That being said, I believe that we can learn from our mistakes. It's not necessary for us to go through a cycle of openness and heightened competition followed by stagnation as a few vendors dominate the industry and limit us to their centrally managed master plan. History teaches us that as far as innovation is concerned, open beats proprietary every time. You have only to look at the history of the UNIX operating system to see this effect. Many of the innovations that were incorporated into commercial UNIX systems (as well as many of the foundational technologies for the Internet) were developed in universities as extensions to the original work at Bell Labs. Once AT&T took UNIX commercial, under a restrictive license, that work stopped, and didn't burst into flower again until Linux, a free implementation, took over leadership of UNIX operating system development.

My concluding argument to you, therefore, is that if you value competition and innovation, it's in your best interest to support the open source software development community. Not only should you be experimenting with open source products, you should be learning from its processes. My dream is that we can have the best of both worlds: a vibrant commercial industry based on openness and cooperation where it makes sense, and competition and proprietary advantage where it makes sense.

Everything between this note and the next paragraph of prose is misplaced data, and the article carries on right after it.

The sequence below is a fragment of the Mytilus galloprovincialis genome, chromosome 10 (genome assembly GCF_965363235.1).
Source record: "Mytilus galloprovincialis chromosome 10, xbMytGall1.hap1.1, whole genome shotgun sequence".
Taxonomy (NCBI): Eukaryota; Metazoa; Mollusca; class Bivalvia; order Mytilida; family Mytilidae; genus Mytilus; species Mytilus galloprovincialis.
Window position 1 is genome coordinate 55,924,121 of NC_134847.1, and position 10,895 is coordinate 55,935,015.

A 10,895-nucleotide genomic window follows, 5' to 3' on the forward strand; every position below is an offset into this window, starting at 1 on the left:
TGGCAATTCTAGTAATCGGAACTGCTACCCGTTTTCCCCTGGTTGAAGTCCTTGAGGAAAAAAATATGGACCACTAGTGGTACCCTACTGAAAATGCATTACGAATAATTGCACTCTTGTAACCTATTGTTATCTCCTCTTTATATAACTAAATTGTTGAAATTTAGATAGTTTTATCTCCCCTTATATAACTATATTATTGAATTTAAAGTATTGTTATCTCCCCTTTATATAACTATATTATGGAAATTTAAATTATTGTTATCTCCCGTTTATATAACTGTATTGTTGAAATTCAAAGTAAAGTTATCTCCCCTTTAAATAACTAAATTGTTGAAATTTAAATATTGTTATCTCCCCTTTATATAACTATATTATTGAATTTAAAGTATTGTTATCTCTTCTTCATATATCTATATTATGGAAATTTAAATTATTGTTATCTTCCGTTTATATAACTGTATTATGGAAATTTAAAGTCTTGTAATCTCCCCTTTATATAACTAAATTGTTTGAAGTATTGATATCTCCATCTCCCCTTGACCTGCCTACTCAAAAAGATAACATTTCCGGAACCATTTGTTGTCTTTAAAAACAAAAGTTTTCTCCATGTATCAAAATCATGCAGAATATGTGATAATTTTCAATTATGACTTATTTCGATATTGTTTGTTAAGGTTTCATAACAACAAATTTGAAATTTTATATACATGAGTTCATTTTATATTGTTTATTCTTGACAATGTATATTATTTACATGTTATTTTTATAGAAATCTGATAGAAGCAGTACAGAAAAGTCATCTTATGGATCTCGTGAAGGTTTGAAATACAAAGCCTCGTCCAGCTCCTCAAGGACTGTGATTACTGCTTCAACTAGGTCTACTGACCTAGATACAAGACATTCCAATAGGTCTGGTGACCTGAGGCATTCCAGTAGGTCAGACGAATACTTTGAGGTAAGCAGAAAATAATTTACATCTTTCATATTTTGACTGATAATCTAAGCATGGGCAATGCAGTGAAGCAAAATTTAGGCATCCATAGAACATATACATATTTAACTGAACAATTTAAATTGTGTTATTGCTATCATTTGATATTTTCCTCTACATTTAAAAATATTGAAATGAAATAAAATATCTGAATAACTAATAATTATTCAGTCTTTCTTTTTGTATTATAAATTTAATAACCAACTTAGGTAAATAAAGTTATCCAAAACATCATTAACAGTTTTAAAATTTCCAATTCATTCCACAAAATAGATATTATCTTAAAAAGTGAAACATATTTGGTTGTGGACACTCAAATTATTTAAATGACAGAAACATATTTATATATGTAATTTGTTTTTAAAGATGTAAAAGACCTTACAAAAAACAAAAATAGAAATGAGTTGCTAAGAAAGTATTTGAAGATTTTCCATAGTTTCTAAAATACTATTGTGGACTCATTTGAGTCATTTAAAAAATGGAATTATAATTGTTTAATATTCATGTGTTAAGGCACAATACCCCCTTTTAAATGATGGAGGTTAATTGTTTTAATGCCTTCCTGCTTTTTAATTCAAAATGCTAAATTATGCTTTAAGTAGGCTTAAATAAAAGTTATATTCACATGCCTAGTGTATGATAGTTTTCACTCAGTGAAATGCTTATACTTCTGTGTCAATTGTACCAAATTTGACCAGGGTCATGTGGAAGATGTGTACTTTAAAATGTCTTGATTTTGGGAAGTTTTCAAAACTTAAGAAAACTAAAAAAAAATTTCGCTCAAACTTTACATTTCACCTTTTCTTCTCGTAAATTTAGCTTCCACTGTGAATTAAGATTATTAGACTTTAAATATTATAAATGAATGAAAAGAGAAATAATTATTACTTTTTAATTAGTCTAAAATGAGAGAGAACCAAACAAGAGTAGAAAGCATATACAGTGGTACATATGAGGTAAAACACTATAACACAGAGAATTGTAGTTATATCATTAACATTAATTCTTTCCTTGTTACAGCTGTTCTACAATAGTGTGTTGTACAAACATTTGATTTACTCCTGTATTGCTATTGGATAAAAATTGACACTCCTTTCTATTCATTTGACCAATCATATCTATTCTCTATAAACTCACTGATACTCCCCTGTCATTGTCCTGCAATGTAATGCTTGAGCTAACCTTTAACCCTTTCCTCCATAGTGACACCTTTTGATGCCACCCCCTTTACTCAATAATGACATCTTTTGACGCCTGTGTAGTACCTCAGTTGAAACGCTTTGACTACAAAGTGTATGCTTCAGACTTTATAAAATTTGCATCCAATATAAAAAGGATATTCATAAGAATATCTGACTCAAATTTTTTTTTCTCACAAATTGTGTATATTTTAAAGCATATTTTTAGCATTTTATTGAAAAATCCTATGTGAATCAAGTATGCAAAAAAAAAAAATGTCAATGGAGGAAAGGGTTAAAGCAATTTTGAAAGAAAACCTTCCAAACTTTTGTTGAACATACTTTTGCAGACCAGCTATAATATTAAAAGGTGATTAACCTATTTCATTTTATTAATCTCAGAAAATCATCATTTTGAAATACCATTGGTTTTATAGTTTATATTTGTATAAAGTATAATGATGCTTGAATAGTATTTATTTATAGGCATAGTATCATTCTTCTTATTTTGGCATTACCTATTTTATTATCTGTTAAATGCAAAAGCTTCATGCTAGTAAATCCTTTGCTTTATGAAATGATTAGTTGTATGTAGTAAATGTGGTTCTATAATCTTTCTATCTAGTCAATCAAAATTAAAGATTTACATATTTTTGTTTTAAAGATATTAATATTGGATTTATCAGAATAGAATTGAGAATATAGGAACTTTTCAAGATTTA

Some Final Thoughts

Ten years or so ago, Sun Microsystems coined a slogan that is only now becoming true: "The Network is the computer." I'd like to outline a few ways I see that coming true:

  • Every device is becoming a network peripheral.

  • Applications are living on the web rather than on the desktop. We see this in Sun's and Microsoft's plans to offer office applications as hosted services, but even more in the new class of applications I talked of earlier.

  • Web sites are no longer running on single servers, or controlled by a single company. I already mentioned the role of caching services such as Akamai. When you look at beta chapters of O'Reilly books on Amazon, you're actually talking to an O'Reilly site, melded invisibly into Amazon. When you use the search engine on many a site, you're actually using a remote search service. Mapping services like are outsourced from other companies. When you look up a phone number on PageNet's two-way pager, you're talking to a proxy server on the web that pulls down a page from Infospace, throws away everything but the phone number, and downloads it to the pager. With the Palm VII and WAP-enabled phones, the "clients" of web sites will often not be browsers being run by humans, but other programs. The list goes on and on.